If you want to surround yourself with like-minded people, you'll need to focus on the quality of your content. Palatable packaging can't hurt here, either, but it won't be the cornerstone of your content.

Am I wrong, too? ;)

February 9, 2007 - 3:34pm

" ... search personalization + using links as a proxy for value are going to create a polarized, biased web full of recycled garbage."

Then it will accurately reflect the real world!

Seriously, attention is easily manipulated, and so it will be manipulated. The web will be a medium for manipulation for some, and a repository of value for others.

Those of us less willing to be manipulated will seek out the value.

For example, the semantic web movement is happening in parallel to the personalization/link methodology, and while it likely won't dominate, it provides one form of key for unlocking the value that those of us who care are trying to place on the web.

February 9, 2007 - 6:36pm

Two words: Shock Value. This, and a comedic approach, have always gotten the public's attention more rapidly and effectively than any other method. Whether or not we agree with the message or method, it just plain works. " long as they're saying 'Ford.'"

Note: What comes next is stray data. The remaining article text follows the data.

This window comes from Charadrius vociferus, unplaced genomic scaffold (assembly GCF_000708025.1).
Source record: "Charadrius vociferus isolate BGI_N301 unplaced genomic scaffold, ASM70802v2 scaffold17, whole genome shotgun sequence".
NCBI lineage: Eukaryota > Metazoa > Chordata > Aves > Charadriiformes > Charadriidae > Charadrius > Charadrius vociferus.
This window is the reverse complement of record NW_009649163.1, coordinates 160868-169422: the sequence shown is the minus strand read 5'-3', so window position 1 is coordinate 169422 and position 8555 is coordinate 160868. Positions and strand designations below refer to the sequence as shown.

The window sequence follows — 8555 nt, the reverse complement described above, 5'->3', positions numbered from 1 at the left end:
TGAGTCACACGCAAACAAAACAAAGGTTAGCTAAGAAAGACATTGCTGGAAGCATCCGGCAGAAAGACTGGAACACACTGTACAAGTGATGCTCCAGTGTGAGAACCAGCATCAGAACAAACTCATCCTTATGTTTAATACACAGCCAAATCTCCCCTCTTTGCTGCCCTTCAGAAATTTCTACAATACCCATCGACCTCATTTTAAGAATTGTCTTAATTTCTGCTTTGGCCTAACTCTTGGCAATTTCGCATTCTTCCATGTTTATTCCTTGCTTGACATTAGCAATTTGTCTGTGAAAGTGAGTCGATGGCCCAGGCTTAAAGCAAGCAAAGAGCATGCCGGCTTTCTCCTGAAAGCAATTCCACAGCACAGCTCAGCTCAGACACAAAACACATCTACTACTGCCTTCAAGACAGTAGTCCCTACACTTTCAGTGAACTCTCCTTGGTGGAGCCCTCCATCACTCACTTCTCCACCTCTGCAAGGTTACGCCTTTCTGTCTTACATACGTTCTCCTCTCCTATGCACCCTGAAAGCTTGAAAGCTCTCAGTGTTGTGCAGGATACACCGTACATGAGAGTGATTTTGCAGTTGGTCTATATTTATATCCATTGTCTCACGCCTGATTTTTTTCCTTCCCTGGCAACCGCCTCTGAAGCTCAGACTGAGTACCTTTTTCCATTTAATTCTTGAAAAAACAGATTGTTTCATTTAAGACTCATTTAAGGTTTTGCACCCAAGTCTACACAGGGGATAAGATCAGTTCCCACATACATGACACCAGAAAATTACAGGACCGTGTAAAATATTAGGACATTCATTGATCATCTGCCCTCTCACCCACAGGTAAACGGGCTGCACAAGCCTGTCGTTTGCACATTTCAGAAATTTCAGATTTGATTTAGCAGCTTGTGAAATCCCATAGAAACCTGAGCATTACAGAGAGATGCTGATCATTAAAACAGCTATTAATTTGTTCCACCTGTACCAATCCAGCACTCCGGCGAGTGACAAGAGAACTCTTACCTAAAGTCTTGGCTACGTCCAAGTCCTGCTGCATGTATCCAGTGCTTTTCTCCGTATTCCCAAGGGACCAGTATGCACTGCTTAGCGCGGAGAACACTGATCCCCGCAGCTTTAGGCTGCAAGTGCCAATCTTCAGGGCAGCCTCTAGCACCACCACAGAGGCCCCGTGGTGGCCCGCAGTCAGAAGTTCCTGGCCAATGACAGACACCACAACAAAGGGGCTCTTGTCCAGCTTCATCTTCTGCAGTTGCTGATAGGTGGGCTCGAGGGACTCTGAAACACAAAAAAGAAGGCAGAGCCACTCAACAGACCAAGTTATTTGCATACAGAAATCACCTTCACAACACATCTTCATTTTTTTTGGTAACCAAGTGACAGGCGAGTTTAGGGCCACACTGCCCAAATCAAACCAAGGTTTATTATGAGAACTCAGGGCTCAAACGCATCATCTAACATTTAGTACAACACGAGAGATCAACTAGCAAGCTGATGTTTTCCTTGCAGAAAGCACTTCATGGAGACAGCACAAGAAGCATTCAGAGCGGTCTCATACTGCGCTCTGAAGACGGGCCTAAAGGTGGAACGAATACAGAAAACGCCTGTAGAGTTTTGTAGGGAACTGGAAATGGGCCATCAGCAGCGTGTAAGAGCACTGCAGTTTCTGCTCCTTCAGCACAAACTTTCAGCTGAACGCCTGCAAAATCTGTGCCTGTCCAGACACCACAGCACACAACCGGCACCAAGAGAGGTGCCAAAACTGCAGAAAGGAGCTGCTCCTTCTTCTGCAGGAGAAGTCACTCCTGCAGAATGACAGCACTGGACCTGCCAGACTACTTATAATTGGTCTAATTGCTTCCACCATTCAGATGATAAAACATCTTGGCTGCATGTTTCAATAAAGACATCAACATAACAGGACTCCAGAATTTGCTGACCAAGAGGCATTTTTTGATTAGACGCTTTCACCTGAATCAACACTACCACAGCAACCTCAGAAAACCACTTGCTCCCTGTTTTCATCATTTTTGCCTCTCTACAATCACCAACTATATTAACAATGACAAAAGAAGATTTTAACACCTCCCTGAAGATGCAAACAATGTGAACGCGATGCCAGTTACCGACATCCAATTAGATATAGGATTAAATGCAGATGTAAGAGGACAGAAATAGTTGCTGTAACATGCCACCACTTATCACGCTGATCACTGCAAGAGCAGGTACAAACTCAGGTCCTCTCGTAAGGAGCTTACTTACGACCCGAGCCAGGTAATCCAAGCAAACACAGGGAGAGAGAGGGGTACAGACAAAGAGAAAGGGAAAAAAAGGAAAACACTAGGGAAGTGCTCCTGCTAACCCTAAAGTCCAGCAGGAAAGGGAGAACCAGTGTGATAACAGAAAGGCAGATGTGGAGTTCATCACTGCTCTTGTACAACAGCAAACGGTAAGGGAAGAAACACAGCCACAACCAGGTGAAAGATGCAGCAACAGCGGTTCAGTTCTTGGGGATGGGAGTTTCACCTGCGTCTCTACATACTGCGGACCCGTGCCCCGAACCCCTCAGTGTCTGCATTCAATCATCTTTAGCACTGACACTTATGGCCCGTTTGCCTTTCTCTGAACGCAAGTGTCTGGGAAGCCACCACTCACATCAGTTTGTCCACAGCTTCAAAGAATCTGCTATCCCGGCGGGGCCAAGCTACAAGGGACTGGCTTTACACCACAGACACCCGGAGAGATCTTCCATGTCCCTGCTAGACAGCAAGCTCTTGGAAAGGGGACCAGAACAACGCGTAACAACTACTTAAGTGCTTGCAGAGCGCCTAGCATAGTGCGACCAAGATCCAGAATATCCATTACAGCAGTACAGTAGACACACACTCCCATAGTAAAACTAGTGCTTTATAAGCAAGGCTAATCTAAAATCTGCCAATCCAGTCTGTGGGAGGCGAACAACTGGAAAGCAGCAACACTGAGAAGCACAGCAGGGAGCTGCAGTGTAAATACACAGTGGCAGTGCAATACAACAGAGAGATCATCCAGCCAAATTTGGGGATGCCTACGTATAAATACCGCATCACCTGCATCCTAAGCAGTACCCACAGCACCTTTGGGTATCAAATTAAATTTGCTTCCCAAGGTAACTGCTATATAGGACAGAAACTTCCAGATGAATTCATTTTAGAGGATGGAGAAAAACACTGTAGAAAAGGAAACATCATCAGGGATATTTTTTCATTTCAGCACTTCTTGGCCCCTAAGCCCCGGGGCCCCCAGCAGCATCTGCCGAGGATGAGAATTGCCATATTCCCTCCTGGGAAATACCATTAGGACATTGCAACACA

Get the attention, and have a plan to harness it and direct it to your brand image. But first, you have to get their attention. Wallflowers and conservative approaches, in general, don't get the date with the prom queen. ;-)

February 9, 2007 - 6:39pm

I always enjoy your musings, Aaron. Well written.

I think the root of the problem is the need to market to the mob because because unfortunately mobs have the purchasing power.

Attention - irrespective of how it's attracted - is the only thing that seems to matter these days.

February 9, 2007 - 6:45pm

Regarding Cramer and GOOG, don't get me started:

Analysts are part of the equation to successful trading, whether you agree with them or not is irrelevant, how you react to what happens when they make comments is what moves money in and out of your trading account.